The extracellular matrix (ECM) is a complex, highly organized tissue that is omnipresent in all vertebrates. Although the ECM is studied since many years by biochemical and biophysical methods from the viewpoint of basic sciences, the increasing interest in ECM is nowadays coming from the considerable medical relevance of the ECM and the increasing relevance of “regenerative medicine”. In addition to obvious injuries such as skin burns, bone fractures, or mechanical cartilage injuries, many ECM-related diseases are also accompanied by inflammatory processes. Physicians define the “cardinal” symptoms of inflammation as the occurrence of pain, swelling, redness, heat, and loss of tissue function. From a more (bio) chemical view point, however, inflammatory processes are initiated by the infiltration of typical inflammation cells such as macrophages or neutrophils: these cells generate upon stimulation “reactive oxygen species” (ROS) such as hydroxyl radicals (HO•) or hypochlorous acid (HOCl) in addition to the release of a multitude of proteolytic enzymes such as elastase or collagenase which are all capable of degrading the different components of the ECM. Despite the significant socioeconomic relevance, there is so far no perfect cure of ECM-related diseases.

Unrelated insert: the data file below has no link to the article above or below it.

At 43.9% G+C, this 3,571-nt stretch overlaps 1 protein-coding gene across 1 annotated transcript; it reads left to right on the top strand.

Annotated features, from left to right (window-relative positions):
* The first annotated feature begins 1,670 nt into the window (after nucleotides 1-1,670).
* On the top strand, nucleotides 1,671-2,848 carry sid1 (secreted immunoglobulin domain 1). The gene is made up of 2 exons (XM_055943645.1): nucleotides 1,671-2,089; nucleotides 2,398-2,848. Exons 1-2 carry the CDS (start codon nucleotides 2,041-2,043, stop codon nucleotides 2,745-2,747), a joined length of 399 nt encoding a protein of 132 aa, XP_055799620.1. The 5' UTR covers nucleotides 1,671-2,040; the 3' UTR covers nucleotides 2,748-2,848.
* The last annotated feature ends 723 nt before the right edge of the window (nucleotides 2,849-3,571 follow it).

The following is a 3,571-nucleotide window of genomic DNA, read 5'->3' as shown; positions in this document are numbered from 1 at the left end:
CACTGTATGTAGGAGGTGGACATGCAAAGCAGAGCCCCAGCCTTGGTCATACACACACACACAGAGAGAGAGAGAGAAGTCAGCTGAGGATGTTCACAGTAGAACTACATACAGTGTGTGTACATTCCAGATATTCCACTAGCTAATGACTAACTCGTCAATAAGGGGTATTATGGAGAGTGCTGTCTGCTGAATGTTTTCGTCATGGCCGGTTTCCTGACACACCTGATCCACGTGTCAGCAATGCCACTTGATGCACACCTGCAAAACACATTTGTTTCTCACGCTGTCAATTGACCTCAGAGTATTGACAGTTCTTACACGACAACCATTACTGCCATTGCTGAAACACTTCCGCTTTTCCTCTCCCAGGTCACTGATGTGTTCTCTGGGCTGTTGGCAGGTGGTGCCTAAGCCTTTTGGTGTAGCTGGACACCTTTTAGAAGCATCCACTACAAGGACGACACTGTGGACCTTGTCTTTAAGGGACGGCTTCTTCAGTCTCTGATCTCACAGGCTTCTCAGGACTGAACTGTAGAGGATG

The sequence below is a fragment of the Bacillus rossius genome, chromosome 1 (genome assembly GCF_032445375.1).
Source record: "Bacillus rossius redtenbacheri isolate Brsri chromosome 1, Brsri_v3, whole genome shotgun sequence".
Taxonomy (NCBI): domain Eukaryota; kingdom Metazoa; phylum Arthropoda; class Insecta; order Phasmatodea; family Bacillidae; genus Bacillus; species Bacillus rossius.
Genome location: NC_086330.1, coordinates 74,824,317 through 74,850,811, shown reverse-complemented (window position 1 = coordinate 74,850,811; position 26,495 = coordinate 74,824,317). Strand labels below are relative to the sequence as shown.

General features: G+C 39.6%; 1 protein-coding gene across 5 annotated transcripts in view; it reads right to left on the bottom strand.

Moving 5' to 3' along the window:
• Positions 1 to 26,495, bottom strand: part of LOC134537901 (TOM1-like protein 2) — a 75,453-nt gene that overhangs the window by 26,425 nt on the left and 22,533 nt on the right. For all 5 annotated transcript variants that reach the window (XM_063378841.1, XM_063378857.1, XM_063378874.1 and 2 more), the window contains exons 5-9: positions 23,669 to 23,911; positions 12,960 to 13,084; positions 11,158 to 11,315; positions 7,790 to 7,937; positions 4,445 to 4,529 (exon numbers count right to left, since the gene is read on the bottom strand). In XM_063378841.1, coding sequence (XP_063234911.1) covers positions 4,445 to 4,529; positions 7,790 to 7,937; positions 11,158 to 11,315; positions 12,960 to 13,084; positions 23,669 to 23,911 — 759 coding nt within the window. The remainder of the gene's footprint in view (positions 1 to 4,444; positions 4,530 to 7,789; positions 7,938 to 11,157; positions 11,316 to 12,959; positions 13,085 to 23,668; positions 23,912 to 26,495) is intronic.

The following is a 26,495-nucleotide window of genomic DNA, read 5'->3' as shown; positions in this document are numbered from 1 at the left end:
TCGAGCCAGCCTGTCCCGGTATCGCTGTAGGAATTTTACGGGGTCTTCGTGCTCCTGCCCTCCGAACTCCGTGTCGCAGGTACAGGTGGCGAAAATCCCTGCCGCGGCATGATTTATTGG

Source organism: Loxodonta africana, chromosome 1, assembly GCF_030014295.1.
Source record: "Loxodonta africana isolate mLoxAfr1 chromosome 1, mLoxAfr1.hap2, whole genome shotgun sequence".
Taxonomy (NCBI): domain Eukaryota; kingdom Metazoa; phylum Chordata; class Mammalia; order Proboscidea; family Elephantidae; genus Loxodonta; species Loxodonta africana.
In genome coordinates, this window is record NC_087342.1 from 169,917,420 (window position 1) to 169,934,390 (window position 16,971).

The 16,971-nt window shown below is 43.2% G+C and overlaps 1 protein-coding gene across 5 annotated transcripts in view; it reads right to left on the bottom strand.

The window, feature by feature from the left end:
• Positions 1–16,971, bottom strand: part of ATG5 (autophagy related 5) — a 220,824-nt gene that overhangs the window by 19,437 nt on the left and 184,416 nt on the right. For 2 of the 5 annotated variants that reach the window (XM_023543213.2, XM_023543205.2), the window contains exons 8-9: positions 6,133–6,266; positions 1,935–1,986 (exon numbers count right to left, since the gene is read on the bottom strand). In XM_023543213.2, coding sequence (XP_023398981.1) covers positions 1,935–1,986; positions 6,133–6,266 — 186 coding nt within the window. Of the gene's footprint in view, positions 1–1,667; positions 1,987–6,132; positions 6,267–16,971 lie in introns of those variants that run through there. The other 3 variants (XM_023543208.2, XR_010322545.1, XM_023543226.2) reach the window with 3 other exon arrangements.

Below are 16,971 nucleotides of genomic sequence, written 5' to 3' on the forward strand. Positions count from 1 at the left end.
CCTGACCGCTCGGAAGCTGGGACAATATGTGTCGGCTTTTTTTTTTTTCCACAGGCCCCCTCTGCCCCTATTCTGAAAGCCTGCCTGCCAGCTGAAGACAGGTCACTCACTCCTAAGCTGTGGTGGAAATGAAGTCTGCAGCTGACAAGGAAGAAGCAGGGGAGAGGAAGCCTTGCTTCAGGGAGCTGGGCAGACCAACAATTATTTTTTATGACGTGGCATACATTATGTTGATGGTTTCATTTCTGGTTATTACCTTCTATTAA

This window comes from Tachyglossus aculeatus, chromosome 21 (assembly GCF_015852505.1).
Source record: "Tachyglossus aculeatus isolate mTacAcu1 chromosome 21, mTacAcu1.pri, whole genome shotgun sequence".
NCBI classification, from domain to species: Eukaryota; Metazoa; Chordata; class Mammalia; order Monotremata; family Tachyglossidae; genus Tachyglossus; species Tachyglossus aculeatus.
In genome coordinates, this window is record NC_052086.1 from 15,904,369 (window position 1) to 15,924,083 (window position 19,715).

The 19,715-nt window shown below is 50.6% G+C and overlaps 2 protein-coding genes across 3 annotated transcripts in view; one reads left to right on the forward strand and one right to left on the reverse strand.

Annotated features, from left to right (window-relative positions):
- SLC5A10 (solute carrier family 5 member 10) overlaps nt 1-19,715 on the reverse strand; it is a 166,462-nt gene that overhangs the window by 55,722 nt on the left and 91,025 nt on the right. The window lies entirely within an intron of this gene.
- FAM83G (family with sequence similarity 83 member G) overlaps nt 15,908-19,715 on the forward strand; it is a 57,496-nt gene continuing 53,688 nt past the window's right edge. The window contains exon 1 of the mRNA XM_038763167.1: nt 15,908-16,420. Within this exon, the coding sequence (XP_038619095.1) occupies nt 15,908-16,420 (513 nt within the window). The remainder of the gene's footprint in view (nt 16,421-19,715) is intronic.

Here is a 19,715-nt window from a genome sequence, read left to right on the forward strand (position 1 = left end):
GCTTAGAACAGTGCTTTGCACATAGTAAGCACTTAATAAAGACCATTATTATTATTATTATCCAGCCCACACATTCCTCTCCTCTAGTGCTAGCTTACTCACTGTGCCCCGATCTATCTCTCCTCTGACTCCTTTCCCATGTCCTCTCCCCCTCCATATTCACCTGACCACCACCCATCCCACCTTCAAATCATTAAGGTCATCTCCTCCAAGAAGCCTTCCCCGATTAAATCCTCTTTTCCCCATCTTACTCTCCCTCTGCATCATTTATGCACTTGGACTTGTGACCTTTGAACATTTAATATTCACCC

Citation: Lemmnitzer K, Schiller J (2014) The Detailed Structural Characterization of Chemically Modified Glycosaminoglycans is Absolutely Essential to Explain Potential Biological Effects. J Glycomics Lipidomics 4:e122.